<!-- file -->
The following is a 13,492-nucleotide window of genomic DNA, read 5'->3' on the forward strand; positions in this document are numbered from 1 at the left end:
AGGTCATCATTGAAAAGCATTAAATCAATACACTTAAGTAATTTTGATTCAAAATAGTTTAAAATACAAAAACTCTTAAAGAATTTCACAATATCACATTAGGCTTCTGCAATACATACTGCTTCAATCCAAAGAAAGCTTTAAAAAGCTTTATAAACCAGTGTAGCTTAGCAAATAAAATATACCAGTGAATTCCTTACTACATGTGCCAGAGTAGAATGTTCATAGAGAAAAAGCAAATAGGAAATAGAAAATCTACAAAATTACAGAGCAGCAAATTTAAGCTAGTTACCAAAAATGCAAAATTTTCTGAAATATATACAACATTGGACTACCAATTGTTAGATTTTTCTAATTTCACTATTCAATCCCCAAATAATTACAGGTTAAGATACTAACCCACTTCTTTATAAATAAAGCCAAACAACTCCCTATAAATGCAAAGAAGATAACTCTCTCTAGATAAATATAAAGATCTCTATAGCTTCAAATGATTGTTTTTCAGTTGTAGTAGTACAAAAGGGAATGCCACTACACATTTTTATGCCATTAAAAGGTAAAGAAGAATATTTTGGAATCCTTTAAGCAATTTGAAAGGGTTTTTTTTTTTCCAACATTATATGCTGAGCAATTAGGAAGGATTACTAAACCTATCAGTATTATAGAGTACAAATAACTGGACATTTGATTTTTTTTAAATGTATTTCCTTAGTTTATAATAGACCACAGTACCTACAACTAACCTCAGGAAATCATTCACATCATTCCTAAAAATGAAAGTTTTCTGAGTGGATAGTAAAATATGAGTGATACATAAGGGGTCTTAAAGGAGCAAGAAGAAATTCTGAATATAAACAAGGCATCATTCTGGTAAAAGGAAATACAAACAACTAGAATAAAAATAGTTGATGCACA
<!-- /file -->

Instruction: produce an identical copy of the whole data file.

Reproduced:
The following is a 13,492-nucleotide window of genomic DNA, read 5'->3' on the forward strand; positions in this document are numbered from 1 at the left end:
AGGTCATCATTGAAAAGCATTAAATCAATACACTTAAGTAATTTTGATTCAAAATAGTTTAAAATACAAAAACTCTTAAAGAATTTCACAATATCACATTAGGCTTCTGCAATACATACTGCTTCAATCCAAAGAAAGCTTTAAAAAGCTTTATAAACCAGTGTAGCTTAGCAAATAAAATATACCAGTGAATTCCTTACTACATGTGCCAGAGTAGAATGTTCATAGAGAAAAAGCAAATAGGAAATAGAAAATCTACAAAATTACAGAGCAGCAAATTTAAGCTAGTTACCAAAAATGCAAAATTTTCTGAAATATATACAACATTGGACTACCAATTGTTAGATTTTTCTAATTTCACTATTCAATCCCCAAATAATTACAGGTTAAGATACTAACCCACTTCTTTATAAATAAAGCCAAACAACTCCCTATAAATGCAAAGAAGATAACTCTCTCTAGATAAATATAAAGATCTCTATAGCTTCAAATGATTGTTTTTCAGTTGTAGTAGTACAAAAGGGAATGCCACTACACATTTTTATGCCATTAAAAGGTAAAGAAGAATATTTTGGAATCCTTTAAGCAATTTGAAAGGGTTTTTTTTTTTCCAACATTATATGCTGAGCAATTAGGAAGGATTACTAAACCTATCAGTATTATAGAGTACAAATAACTGGACATTTGATTTTTTTTAAATGTATTTCCTTAGTTTATAATAGACCACAGTACCTACAACTAACCTCAGGAAATCATTCACATCATTCCTAAAAATGAAAGTTTTCTGAGTGGATAGTAAAATATGAGTGATACATAAGGGGTCTTAAAGGAGCAAGAAGAAATTCTGAATATAAACAAGGCATCATTCTGGTAAAAGGAAATACAAACAACTAGAATAAAAATAGTTGATGCACA